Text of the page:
Question Detail

What does Positive Framing look like?

Feb 24, 2013 11:16am

I have been working with quite a few residents on improving their Positive Framing and having more balance between individual corrections/consequences and positive narration. Any tips, ideas, inspiration?

  • Other
  • Pre K-12
  • Class Culture / Engagement

2

  • You must sign in before we can post your answer.
    Don't have an account? Sign up only takes a few seconds.

    • Feb 26, 2013 6:46am

      Doug Lemov, who wrote "Teach Like A Champion" talks about 6 rules to follow:

      1. Live in the now. Focus on what a child can fix right now to move forward.
      2. Assume the best. Remain positive while speaking to a child unless you know an action they took was done intentionally.
      3. Allow plausible anonymity. Correct students without saying their names.
      4. Build momentum and narrate the positive. Narrate the strengths of what children in your class are doing. If you need to follow up with a student who needs a consequence, do it in private.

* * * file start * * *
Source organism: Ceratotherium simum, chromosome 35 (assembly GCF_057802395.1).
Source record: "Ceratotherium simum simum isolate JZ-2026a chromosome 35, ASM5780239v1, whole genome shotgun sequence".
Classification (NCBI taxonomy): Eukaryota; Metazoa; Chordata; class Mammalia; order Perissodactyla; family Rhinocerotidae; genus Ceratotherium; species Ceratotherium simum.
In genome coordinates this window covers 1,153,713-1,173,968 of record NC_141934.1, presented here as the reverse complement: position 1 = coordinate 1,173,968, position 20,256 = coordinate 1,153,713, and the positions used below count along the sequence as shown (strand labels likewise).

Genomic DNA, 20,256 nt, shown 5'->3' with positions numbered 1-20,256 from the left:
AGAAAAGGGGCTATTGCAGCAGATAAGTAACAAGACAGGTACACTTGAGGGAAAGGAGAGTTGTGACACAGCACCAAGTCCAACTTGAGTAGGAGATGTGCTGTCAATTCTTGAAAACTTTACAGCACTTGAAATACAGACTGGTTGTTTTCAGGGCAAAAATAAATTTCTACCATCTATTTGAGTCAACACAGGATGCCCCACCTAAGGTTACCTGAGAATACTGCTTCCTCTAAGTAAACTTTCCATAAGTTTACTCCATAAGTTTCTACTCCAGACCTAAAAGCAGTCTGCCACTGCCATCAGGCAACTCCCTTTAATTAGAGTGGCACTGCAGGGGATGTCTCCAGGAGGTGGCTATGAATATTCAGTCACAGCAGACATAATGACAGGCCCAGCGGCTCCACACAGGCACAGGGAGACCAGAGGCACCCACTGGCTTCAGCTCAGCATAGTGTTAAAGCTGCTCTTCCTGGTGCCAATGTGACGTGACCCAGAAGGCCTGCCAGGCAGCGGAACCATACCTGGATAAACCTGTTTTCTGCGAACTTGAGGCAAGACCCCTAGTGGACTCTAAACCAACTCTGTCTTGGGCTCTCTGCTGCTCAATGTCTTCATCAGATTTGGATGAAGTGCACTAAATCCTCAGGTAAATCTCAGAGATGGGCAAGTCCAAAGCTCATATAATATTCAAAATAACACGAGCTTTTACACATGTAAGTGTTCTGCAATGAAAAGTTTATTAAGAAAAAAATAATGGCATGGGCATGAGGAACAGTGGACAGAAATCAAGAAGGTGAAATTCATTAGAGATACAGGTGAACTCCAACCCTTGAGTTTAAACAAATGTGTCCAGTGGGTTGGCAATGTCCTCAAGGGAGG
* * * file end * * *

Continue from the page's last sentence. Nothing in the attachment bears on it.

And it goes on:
5. Challenge. Challenge students to do even better than they are. Kids love a challenge, whether it is against themselves, another group or another class.
      6. Talk expectations and aspirations. Frame your positive comments to tell students how well they are doing and that their goal for doing it is not just to please you but become responsible adults.

      • Mar 11, 2013 7:37pm

        These are great rules to follow and more importantly they work. I have followed these principles in my practice. The result was very positive. It allows the teacher to reinforce behavior expectations, systems and procedures, and empowers students by allowing them to be responsible for their behavior. This approach tells students how to be successful and does not single out individual student in a negative manner.